Microsoft Family Safety app for iOS and Android helps parents monitor their kids
Nowadays, the internet isn't just a part of life -- it is life. While that is a rather cold reality, the fact is, most of us are glued to our devices these days. Sadly, this includes children too. Long gone are the days of boys playing baseball or girls skipping rope outside. Instead, it is all about TikTok, Instagram, and SnapChat. Kids don't want to be professional athletes or rock stars, instead wanting to be a famous YouTuber or Twitch streamer.
And so, parents have their hands full when it comes to monitoring their child's online activity. Back in the day, a family might have one desktop in the home, making it easy to know who is online and when. With tablets and smartphones, however, parents are often in the dark. Well, Microsoft has a new app that will empower parents in their quest to monitor their kids. Called "Microsoft Family Safety," it is available for both Android and iOS.
What does the app actually do? Quite a bit actually. For instance, parents are provided with weekly activity reports, so they can see what their child (or children) are doing online. Based on this report, parents can then limit the child's screen time allotment. If a child needs to be punished, a parent can decrease the allowed screen time as a deterrent from bad behavior. Got a D+ on a math test? Cut their screen time in half for the week!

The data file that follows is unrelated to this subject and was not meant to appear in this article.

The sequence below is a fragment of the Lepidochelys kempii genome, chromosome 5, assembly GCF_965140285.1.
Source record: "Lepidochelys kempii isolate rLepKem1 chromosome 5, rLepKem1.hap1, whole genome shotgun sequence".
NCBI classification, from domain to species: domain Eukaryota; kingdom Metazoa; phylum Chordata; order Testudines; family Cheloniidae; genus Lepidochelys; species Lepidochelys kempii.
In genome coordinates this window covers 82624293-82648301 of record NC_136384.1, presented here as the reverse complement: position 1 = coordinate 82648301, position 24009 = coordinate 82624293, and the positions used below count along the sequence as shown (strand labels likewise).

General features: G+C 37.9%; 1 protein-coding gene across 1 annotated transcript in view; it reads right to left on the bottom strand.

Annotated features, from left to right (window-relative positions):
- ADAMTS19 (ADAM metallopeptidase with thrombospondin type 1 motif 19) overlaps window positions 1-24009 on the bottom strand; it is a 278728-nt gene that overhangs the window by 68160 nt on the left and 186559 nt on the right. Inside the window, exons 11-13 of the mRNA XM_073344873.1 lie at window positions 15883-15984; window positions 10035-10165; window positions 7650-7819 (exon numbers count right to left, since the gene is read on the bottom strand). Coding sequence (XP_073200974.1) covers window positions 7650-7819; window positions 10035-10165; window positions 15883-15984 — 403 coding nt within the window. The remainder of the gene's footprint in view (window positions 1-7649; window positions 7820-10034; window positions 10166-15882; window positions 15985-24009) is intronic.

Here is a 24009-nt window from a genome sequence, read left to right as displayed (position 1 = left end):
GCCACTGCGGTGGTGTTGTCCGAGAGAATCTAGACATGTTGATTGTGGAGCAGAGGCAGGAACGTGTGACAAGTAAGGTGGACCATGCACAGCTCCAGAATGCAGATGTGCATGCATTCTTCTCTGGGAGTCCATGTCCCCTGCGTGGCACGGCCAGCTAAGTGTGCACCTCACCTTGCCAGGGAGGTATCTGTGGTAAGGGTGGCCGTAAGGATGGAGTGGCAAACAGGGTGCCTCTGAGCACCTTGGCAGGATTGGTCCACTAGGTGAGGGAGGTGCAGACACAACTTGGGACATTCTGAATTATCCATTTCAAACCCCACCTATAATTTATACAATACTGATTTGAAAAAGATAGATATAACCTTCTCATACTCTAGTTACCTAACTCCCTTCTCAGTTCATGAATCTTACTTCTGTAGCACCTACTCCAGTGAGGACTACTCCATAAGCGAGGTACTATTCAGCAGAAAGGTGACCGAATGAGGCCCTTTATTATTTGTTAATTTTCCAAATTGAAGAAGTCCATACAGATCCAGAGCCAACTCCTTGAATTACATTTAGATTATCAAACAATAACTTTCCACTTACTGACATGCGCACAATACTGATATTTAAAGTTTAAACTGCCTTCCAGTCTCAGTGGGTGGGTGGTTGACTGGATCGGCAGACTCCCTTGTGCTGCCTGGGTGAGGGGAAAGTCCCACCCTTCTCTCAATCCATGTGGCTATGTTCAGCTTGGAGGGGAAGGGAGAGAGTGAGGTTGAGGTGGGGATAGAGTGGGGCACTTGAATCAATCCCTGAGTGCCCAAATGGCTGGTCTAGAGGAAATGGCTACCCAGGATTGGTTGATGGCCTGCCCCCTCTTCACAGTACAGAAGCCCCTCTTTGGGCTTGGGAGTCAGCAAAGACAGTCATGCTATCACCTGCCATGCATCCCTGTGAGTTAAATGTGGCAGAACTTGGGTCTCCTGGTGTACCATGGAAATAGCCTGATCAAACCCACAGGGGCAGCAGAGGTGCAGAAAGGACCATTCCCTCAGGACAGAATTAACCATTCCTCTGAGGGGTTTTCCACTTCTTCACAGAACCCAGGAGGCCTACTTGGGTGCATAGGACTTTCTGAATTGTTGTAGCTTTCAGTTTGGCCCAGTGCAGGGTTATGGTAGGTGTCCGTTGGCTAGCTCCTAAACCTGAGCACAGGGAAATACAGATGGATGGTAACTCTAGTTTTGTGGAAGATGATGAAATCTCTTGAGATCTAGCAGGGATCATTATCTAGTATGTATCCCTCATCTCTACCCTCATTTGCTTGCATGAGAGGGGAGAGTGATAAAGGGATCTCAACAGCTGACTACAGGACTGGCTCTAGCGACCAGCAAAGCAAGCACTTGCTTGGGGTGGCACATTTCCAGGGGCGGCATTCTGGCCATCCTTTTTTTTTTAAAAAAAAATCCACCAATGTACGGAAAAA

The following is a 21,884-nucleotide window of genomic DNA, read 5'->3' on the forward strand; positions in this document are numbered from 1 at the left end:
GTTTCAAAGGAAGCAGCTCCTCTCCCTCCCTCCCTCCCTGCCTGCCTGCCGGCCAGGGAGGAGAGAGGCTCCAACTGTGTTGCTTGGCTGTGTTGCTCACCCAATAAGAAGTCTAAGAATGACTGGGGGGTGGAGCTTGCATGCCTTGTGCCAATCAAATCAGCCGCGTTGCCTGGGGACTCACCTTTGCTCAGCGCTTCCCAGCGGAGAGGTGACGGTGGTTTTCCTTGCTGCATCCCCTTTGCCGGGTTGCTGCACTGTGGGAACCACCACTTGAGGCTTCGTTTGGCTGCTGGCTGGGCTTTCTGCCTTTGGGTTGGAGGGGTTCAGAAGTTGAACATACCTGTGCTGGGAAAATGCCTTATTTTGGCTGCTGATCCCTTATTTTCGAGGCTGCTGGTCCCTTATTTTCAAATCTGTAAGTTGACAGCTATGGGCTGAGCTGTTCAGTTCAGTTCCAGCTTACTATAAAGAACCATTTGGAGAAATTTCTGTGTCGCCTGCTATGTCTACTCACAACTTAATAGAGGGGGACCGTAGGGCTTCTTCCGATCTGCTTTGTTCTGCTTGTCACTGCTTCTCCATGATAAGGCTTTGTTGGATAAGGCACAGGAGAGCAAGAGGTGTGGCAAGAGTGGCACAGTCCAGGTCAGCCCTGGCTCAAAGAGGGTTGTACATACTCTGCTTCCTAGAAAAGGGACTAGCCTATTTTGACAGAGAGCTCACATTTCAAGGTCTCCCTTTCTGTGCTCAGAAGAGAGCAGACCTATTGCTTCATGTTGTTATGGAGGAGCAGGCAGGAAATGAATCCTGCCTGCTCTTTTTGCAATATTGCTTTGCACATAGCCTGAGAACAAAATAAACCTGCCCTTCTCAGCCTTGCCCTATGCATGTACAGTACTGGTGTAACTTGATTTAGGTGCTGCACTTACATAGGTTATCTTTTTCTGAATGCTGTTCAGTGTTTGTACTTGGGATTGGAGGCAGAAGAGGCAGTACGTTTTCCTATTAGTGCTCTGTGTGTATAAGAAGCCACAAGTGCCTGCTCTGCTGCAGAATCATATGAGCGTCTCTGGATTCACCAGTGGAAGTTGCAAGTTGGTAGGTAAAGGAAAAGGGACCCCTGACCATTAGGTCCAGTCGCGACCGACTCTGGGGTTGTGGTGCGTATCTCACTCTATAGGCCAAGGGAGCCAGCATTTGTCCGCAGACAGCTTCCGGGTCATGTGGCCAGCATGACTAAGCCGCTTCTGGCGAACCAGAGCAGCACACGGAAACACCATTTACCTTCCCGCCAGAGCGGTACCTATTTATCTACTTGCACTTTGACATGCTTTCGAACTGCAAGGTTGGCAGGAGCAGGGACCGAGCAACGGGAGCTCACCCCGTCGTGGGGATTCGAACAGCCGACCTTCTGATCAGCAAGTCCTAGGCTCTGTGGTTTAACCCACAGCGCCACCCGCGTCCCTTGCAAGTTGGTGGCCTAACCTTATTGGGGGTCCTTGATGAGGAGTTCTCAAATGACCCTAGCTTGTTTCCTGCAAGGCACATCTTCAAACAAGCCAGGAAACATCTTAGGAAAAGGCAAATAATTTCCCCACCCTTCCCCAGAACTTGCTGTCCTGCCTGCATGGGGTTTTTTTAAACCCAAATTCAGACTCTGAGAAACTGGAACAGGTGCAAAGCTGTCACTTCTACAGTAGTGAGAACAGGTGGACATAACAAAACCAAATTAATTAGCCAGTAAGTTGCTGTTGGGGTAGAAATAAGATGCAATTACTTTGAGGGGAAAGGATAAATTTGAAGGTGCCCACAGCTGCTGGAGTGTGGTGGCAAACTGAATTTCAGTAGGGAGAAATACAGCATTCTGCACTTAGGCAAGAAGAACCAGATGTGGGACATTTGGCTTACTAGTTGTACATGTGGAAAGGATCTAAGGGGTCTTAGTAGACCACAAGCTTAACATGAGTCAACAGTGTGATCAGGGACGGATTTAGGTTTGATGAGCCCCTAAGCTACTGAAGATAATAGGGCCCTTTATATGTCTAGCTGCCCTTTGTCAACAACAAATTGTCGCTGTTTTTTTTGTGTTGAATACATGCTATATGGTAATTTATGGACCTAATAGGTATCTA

Drilling down further, parents can use the Microsoft Family Safety app to block specific websites, limit them to kid-friendly sites, or block them from "adult" sites. If you are worried about them spending real money on games an apps (or in-game purchases for virtual weapons and such), you can limit that too -- requiring a parent approve any purchase.
Best of all, the app will allow you to physically track the location of your family members -- including children. If they are late coming home from school, for example, before you freak out and call 911, you can open the app and see exactly where they are. If God forbid your child is kidnapped or missing, the location tracking can help law enforcement find him or her. If you are worried about privacy abuses, don't -- Microsoft vows that your data "will not be sold or shared with insurance companies or data brokers."